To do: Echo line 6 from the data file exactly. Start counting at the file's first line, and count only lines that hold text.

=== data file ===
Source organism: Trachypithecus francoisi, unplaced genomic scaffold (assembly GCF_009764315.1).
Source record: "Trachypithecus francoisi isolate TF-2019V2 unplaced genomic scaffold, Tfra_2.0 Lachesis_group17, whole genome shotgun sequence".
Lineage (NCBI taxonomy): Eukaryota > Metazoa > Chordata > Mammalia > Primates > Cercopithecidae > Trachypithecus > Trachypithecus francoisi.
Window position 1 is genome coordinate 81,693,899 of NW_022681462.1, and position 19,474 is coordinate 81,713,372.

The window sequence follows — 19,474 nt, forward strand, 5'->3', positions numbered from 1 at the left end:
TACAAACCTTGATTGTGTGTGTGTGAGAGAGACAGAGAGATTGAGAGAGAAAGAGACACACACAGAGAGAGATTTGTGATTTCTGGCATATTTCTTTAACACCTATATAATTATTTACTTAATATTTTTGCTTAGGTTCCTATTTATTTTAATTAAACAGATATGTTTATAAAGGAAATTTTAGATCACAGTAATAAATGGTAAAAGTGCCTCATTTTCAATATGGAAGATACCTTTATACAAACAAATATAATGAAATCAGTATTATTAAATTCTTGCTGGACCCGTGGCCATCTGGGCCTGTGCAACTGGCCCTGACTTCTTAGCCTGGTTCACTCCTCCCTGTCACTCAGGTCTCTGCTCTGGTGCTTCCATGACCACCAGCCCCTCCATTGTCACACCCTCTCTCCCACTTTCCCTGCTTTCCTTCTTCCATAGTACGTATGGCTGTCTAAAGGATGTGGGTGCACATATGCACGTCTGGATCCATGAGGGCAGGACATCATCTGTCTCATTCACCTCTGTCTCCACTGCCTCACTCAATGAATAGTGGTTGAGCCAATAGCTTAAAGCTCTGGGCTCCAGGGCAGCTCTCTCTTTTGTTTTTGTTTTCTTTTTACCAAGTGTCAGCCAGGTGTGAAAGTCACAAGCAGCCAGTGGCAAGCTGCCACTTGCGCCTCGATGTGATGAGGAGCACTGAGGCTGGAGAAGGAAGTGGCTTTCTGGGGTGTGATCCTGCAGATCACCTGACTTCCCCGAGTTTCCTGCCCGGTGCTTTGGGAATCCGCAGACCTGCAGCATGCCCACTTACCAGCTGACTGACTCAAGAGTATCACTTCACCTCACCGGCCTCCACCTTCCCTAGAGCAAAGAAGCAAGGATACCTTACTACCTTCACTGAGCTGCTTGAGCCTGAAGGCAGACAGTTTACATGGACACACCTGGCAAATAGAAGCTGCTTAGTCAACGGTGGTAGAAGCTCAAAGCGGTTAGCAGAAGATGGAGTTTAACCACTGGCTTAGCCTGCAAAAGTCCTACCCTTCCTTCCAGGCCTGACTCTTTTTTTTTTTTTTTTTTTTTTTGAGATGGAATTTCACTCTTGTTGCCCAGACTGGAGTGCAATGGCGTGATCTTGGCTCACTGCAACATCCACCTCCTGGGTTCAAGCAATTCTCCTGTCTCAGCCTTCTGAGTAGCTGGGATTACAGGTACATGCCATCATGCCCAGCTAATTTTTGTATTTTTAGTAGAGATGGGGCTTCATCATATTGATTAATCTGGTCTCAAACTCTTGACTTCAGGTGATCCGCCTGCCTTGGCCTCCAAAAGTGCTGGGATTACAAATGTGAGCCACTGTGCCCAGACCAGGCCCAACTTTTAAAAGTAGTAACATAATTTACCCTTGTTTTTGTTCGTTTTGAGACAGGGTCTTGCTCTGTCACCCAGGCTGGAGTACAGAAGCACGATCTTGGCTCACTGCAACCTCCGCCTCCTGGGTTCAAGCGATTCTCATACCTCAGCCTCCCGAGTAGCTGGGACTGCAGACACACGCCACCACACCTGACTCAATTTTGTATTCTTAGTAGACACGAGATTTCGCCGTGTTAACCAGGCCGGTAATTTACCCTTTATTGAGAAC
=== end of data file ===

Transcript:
TACAAACCTTGATTGTGTGTGTGTGAGAGAGACAGAGAGATTGAGAGAGAAAGAGACACACACAGAGAGAGATTTGTGATTTCTGGCATATTTCTTTAACACCTATATAATTATTTACTTAATATTTTTGCTTAGGTTCCTATTTATTTTAATTAAACAGATATGTTTATAAAGGAAATTTTAGATCACAGTAATAAATGGTAAAAGTGCCTCATTTTCAATATGGAAGATACCTTTATACAAACAAATATAATGAAATCAGTATTATTAAATTCTTGCTGGACCCGTGGCCATCTGGGCCTGTGCAACTGGCCCTGACTTCTTAGCCTGGTTCACTCCTCCCTGTCACTCAGGTCTCTGCTCTGGTGCTTCCATGACCACCAGCCCCTCCATTGTCACACCCTCTCTCCCACTTTCCCTGCTTTCCTTCTTCCATAGTACGTATGGCTGTCTAAAGGATGTGGGTGCACATATGCACGTCTGGATCCATGAGGGCAGGACATCATCTGTCTCATTCACCTCTGTCTCCACTGCCTCACTCAATGAATAGTGGTTGAGCCAATAGCTTAAAGCTCTGGGCTCCAGGGCAGCTCTCTCTTTTGTTTTTGTTTTCTTTTTACCAAGTGTCAGCCAGGTGTGAAAGTCACAAGCAGCCAGTGGCAAGCTGCCACTTGCGCCTCGATGTGATGAGGAGCACTGAGGCTGGAGAAGGAAGTGGCTTTCTGGGGTGTGATCCTGCAGATCACCTGACTTCCCCGAGTTTCCTGCCCGGTGCTTTGGGAATCCGCAGACCTGCAGCATGCCCACTTACCAGCTGACTGACTCAAGAGTATCACTTCACCTCACCGGCCTCCACCTTCCCTAGAGCAAAGAAGCAAGGATACCTTACTACCTTCACTGAGCTGCTTGAGCCTGAAGGCAGACAGTTTACATGGACACACCTGGCAAATAGAAGCTGCTTAGTCAACGGTGGTAGAAGCTCAAAGCGGTTAGCAGAAGATGGAGTTTAACCACTGGCTTAGCCTGCAAAAGTCCTACCCTTCCTTCCAGGCCTGACTCTTTTTTTTTTTTTTTTTTTTTTTGAGATGGAATTTCACTCTTGTTGCCCAGACTGGAGTGCAATGGCGTGATCTTGGCTCACTGCAACATCCACCTCCTGGGTTCAAGCAATTCTCCTGTCTCAGCCTTCTGAGTAGCTGGGATTACAGGTACATGCCATCATGCCCAGCTAATTTTTGTATTTTTAGTAGAGATGGGGCTTCATCATATTGATTAATCTGGTCTCAAACTCTTGACTTCAGGTGATCCGCCTGCCTTGGCCTCCAAAAGTGCTGGGATTACAAATGTGAGCCACTGTGCCCAGACCAGGCCCAACTTTTAAAAGTAGTAACATAATTTACCCTTGTTTTTGTTCGTTTTGAGACAGGGTCTTGCTCTGTCACCCAGGCTGGAGTACAGAAGCACGATCTTGGCTCACTGCAACCTCCGCCTCCTGGGTTCAAGCGATTCTCATACCTCAGCCTCCCGAGTAGCTGGGACTGCAGACACACGCCACCACACCTGACTCAATTTTGTATTCTTAGTAGACACGAGATTTCGCCGTGTTAACCAGGCCGGTAATTTACCCTTTATTGAGAAC